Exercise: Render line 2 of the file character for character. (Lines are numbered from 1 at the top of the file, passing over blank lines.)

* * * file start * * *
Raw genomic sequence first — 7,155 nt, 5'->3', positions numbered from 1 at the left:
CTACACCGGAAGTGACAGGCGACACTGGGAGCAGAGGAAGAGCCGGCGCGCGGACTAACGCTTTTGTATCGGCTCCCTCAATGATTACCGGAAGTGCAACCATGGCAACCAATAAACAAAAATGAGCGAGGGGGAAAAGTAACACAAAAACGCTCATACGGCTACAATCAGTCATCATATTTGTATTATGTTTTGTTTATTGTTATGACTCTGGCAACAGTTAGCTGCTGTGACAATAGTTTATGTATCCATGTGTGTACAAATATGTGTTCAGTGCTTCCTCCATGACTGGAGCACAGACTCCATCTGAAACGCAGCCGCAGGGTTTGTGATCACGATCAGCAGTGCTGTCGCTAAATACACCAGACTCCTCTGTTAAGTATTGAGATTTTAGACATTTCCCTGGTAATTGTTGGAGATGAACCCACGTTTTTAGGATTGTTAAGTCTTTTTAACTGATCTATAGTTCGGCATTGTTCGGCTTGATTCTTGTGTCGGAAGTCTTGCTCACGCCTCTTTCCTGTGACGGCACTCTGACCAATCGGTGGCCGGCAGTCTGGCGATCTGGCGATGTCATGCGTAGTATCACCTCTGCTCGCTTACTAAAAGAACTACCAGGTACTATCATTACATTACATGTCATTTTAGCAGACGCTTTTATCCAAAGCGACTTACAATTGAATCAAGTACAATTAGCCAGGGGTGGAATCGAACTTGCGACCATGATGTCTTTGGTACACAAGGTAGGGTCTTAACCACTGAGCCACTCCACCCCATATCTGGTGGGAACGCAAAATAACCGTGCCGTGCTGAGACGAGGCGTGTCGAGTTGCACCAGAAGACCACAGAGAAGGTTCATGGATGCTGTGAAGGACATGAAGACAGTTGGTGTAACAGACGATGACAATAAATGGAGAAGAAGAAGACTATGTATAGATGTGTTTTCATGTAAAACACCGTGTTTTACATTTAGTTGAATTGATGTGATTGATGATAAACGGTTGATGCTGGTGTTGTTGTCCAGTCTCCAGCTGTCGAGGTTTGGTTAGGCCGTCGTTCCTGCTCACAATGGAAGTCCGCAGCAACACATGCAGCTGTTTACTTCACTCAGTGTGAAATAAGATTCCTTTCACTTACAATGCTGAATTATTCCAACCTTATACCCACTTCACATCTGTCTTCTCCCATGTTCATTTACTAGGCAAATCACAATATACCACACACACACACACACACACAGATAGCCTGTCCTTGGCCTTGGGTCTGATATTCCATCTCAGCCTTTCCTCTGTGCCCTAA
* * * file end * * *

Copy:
CTACACCGGAAGTGACAGGCGACACTGGGAGCAGAGGAAGAGCCGGCGCGCGGACTAACGCTTTTGTATCGGCTCCCTCAATGATTACCGGAAGTGCAACCATGGCAACCAATAAACAAAAATGAGCGAGGGGGAAAAGTAACACAAAAACGCTCATACGGCTACAATCAGTCATCATATTTGTATTATGTTTTGTTTATTGTTATGACTCTGGCAACAGTTAGCTGCTGTGACAATAGTTTATGTATCCATGTGTGTACAAATATGTGTTCAGTGCTTCCTCCATGACTGGAGCACAGACTCCATCTGAAACGCAGCCGCAGGGTTTGTGATCACGATCAGCAGTGCTGTCGCTAAATACACCAGACTCCTCTGTTAAGTATTGAGATTTTAGACATTTCCCTGGTAATTGTTGGAGATGAACCCACGTTTTTAGGATTGTTAAGTCTTTTTAACTGATCTATAGTTCGGCATTGTTCGGCTTGATTCTTGTGTCGGAAGTCTTGCTCACGCCTCTTTCCTGTGACGGCACTCTGACCAATCGGTGGCCGGCAGTCTGGCGATCTGGCGATGTCATGCGTAGTATCACCTCTGCTCGCTTACTAAAAGAACTACCAGGTACTATCATTACATTACATGTCATTTTAGCAGACGCTTTTATCCAAAGCGACTTACAATTGAATCAAGTACAATTAGCCAGGGGTGGAATCGAACTTGCGACCATGATGTCTTTGGTACACAAGGTAGGGTCTTAACCACTGAGCCACTCCACCCCATATCTGGTGGGAACGCAAAATAACCGTGCCGTGCTGAGACGAGGCGTGTCGAGTTGCACCAGAAGACCACAGAGAAGGTTCATGGATGCTGTGAAGGACATGAAGACAGTTGGTGTAACAGACGATGACAATAAATGGAGAAGAAGAAGACTATGTATAGATGTGTTTTCATGTAAAACACCGTGTTTTACATTTAGTTGAATTGATGTGATTGATGATAAACGGTTGATGCTGGTGTTGTTGTCCAGTCTCCAGCTGTCGAGGTTTGGTTAGGCCGTCGTTCCTGCTCACAATGGAAGTCCGCAGCAACACATGCAGCTGTTTACTTCACTCAGTGTGAAATAAGATTCCTTTCACTTACAATGCTGAATTATTCCAACCTTATACCCACTTCACATCTGTCTTCTCCCATGTTCATTTACTAGGCAAATCACAATATACCACACACACACACACACACACAGATAGCCTGTCCTTGGCCTTGGGTCTGATATTCCATCTCAGCCTTTCCTCTGTGCCCTAA